Taking Employees Tips? Not So Fast Says the DOL!

The U.S. Department of labor has announced a final rule that restores the department’s ability to assess civil money penalties against employers who take tips earned by their employees. The rules apply regardless if the violations are willful or not.  The ruling also clarifies specific occasion when a manager or a supervisor can keep tips.  The news release, issued on September 23, 2021 is as follows:

The U.S. Department of Labor today announced a final rule that restores the department’s ability to assess civil money penalties against employers who take tips earned by their employees, regardless of whether those violations are repeated or willful. In addition, today’s rule modifies the department’s broader civil money penalties regulations addressing when a violation is willful, further aligning these regulations with applicable precedent and how the department litigates willfulness. The rule also allows managers and supervisors to contribute to valid tip pooling arrangements, without receiving tips from those pools.

“Workers who depend on tipped wages are every bit as entitled to expect to keep what they’ve earned as other workers,” said U.S. Secretary of Labor Marty Walsh. “An employer who withholds workers’ tips in violation of the law deprives them of that security and, in some cases, leads to workers earning less than the federal minimum wage. This final rule helps us protect their earnings by strengthening tools to hold employers legally responsible for those violations.”

With this rule’s publication, the department withdraws the civil money penalties’ provisions in the 2020 Tip final rule that would have allowed the department to assess these penalties for violations only when employers kept employees’ tips and the department found their violations to be repeated or willful. The Consolidated Appropriations Act of 2018 allows the department to impose civil money penalties to $1,100 when employers keep employees’ tips – in violation of the law – regardless of whether violations are repeated or willful.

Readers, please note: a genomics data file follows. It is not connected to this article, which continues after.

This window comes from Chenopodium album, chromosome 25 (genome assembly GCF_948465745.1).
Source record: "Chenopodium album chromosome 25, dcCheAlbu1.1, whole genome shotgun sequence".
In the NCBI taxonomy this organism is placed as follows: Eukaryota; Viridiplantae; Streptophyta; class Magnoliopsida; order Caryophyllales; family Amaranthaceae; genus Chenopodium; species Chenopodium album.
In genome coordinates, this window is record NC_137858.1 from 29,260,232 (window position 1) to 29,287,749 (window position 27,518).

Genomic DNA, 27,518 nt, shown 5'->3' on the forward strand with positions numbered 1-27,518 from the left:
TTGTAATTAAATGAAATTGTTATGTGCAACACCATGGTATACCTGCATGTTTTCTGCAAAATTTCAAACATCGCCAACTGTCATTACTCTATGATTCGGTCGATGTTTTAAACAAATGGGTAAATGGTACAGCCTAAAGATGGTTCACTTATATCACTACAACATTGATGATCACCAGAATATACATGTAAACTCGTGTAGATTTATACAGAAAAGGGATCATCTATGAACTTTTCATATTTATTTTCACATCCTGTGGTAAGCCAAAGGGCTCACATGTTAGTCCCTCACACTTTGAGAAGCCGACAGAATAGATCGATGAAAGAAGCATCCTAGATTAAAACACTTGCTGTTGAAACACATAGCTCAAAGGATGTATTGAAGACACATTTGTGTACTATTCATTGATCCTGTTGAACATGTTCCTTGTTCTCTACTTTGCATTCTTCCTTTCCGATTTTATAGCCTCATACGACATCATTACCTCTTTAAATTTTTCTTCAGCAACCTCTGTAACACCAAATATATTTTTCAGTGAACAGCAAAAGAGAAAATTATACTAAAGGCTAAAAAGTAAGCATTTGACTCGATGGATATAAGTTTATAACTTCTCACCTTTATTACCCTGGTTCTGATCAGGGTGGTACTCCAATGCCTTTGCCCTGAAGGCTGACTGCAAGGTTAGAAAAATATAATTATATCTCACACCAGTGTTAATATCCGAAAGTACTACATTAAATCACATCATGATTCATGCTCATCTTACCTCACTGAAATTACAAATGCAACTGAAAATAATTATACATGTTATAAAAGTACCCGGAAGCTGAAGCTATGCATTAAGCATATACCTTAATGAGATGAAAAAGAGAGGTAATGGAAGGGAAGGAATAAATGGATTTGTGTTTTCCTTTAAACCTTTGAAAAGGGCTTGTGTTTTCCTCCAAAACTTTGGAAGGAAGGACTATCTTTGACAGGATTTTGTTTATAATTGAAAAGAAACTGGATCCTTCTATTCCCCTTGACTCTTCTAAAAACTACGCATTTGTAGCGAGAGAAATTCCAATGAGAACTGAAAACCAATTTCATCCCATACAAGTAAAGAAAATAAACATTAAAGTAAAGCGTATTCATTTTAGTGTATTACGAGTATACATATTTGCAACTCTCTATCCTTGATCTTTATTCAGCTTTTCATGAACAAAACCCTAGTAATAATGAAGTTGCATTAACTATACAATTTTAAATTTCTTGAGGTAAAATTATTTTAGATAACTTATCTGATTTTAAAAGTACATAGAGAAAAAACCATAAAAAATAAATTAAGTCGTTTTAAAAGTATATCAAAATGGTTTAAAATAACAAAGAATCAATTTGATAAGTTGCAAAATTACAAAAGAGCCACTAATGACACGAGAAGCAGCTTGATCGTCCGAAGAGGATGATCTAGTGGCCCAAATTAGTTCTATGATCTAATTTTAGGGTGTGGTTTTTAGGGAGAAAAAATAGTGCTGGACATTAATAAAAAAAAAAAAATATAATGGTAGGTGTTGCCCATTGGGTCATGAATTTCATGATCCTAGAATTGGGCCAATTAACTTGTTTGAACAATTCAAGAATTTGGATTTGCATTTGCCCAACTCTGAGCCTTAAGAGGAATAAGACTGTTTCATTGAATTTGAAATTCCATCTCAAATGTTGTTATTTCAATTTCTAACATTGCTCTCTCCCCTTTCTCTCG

The final rule also clarifies that – while managers and supervisors may not receive tips from mandatory tip pools or tip-sharing arrangements – managers or supervisors may contribute to mandatory tip pools or sharing arrangements. In addition, the rule clarifies that a manager or supervisor may keep tips only when the manager or supervisor receives tips from customers directly for service a manager or supervisor directly and “solely” provides.

“The final rule announced today strengthens protections for tipped workers – who are largely women, immigrants and people of color – and advances equity in the workplace,” said Wage and Hour Division Acting Administrator Jessica Looman. “Civil money penalties are an incentive for employers to comply with their legal responsibilities. When they do comply, essential workers benefit. When employers don’t comply, these penalties are a useful enforcement tool we can use to help achieve compliance.”

The Fair Labor Standards Act allows employers with tipped workers to pay as little as $2.13 per hour in direct wages, while taking a credit against the tips earned by the employee to make up the balance of the federal minimum wage of $7.25 per hour.

 

What’s The IRS Been Up to During the Pandemic? Let The Commissioner Fill You In

Chuck Rettig is the 49th Commissioner of the IRS. As Commissioner, Rettig presides over the nation’s tax system, which collects more than $3.5 trillion in tax revenue each year. This revenue funds most government operations and public services. He manages an agency of about 80,000 employees and a budget of approximately $11 billion. In a recent post to the ” A Closer Look” page on the IRS website,  Mr. Rettig gave an upfront and closer look to the work the IRS has been doing during the pandemic.  He discusses in his post how pandemic-related issues are still causing the IRS to experience record levels of activity and despite all that, the agency is making progress and is serving taxpayers.  Here is the text of his September 14, 2021 column:

The IRS plays an important role in serving our country. We interact with more Americans than any other U.S. government agency – virtually every individual and business in the country. We process 96 percent of the funding for our nation’s vital programs, but our agency and our people have had to really step up in the past year and a half to provide even more support to Americans in need. And just like businesses and other agencies around the country, we had to pause or modify some operations during the pandemic until we had safe and secure remote options in place to enable our employees to perform their work and serve taxpayers. I am extremely proud of the dedication of our workforce toward helping American taxpayers fulfill their tax responsibilities and resolve tax issues while they dealt with the COVID-19 situation.